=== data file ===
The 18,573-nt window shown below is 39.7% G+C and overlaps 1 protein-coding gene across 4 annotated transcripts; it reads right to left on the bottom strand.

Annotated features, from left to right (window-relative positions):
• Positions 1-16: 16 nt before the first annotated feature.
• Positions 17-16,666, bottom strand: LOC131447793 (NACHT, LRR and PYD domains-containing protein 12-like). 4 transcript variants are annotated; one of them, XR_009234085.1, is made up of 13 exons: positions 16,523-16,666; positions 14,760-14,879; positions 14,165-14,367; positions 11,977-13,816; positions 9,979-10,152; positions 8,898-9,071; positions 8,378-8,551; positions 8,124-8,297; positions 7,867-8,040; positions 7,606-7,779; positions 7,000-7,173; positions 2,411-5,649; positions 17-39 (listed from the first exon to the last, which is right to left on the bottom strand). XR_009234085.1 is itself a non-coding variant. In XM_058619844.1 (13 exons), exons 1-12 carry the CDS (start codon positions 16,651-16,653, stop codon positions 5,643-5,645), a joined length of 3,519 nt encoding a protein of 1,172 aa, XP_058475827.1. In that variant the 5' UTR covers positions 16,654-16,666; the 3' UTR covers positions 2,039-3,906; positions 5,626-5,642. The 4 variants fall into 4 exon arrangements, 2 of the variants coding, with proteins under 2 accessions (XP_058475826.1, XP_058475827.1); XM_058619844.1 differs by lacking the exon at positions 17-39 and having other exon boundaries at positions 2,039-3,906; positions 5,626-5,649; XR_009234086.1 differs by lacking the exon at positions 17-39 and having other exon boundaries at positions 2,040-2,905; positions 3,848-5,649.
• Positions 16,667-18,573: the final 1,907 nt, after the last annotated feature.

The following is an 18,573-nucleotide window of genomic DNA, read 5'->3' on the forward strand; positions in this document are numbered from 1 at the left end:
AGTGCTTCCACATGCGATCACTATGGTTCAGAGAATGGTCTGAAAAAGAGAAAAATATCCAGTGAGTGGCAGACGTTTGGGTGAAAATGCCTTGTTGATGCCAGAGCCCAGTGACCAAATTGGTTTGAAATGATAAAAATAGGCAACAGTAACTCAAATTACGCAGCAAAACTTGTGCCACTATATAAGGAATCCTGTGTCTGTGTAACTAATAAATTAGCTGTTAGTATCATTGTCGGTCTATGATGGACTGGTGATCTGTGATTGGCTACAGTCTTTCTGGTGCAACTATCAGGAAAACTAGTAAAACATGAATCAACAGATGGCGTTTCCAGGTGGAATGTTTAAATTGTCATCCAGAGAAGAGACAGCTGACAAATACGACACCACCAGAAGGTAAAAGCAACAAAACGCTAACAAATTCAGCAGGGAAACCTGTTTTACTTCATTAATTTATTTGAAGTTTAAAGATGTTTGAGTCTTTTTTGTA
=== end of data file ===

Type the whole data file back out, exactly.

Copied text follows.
The 18,573-nt window shown below is 39.7% G+C and overlaps 1 protein-coding gene across 4 annotated transcripts; it reads right to left on the bottom strand.

Annotated features, from left to right (window-relative positions):
• Positions 1-16: 16 nt before the first annotated feature.
• Positions 17-16,666, bottom strand: LOC131447793 (NACHT, LRR and PYD domains-containing protein 12-like). 4 transcript variants are annotated; one of them, XR_009234085.1, is made up of 13 exons: positions 16,523-16,666; positions 14,760-14,879; positions 14,165-14,367; positions 11,977-13,816; positions 9,979-10,152; positions 8,898-9,071; positions 8,378-8,551; positions 8,124-8,297; positions 7,867-8,040; positions 7,606-7,779; positions 7,000-7,173; positions 2,411-5,649; positions 17-39 (listed from the first exon to the last, which is right to left on the bottom strand). XR_009234085.1 is itself a non-coding variant. In XM_058619844.1 (13 exons), exons 1-12 carry the CDS (start codon positions 16,651-16,653, stop codon positions 5,643-5,645), a joined length of 3,519 nt encoding a protein of 1,172 aa, XP_058475827.1. In that variant the 5' UTR covers positions 16,654-16,666; the 3' UTR covers positions 2,039-3,906; positions 5,626-5,642. The 4 variants fall into 4 exon arrangements, 2 of the variants coding, with proteins under 2 accessions (XP_058475826.1, XP_058475827.1); XM_058619844.1 differs by lacking the exon at positions 17-39 and having other exon boundaries at positions 2,039-3,906; positions 5,626-5,649; XR_009234086.1 differs by lacking the exon at positions 17-39 and having other exon boundaries at positions 2,040-2,905; positions 3,848-5,649.
• Positions 16,667-18,573: the final 1,907 nt, after the last annotated feature.

The following is an 18,573-nucleotide window of genomic DNA, read 5'->3' on the forward strand; positions in this document are numbered from 1 at the left end:
AGTGCTTCCACATGCGATCACTATGGTTCAGAGAATGGTCTGAAAAAGAGAAAAATATCCAGTGAGTGGCAGACGTTTGGGTGAAAATGCCTTGTTGATGCCAGAGCCCAGTGACCAAATTGGTTTGAAATGATAAAAATAGGCAACAGTAACTCAAATTACGCAGCAAAACTTGTGCCACTATATAAGGAATCCTGTGTCTGTGTAACTAATAAATTAGCTGTTAGTATCATTGTCGGTCTATGATGGACTGGTGATCTGTGATTGGCTACAGTCTTTCTGGTGCAACTATCAGGAAAACTAGTAAAACATGAATCAACAGATGGCGTTTCCAGGTGGAATGTTTAAATTGTCATCCAGAGAAGAGACAGCTGACAAATACGACACCACCAGAAGGTAAAAGCAACAAAACGCTAACAAATTCAGCAGGGAAACCTGTTTTACTTCATTAATTTATTTGAAGTTTAAAGATGTTTGAGTCTTTTTTGTA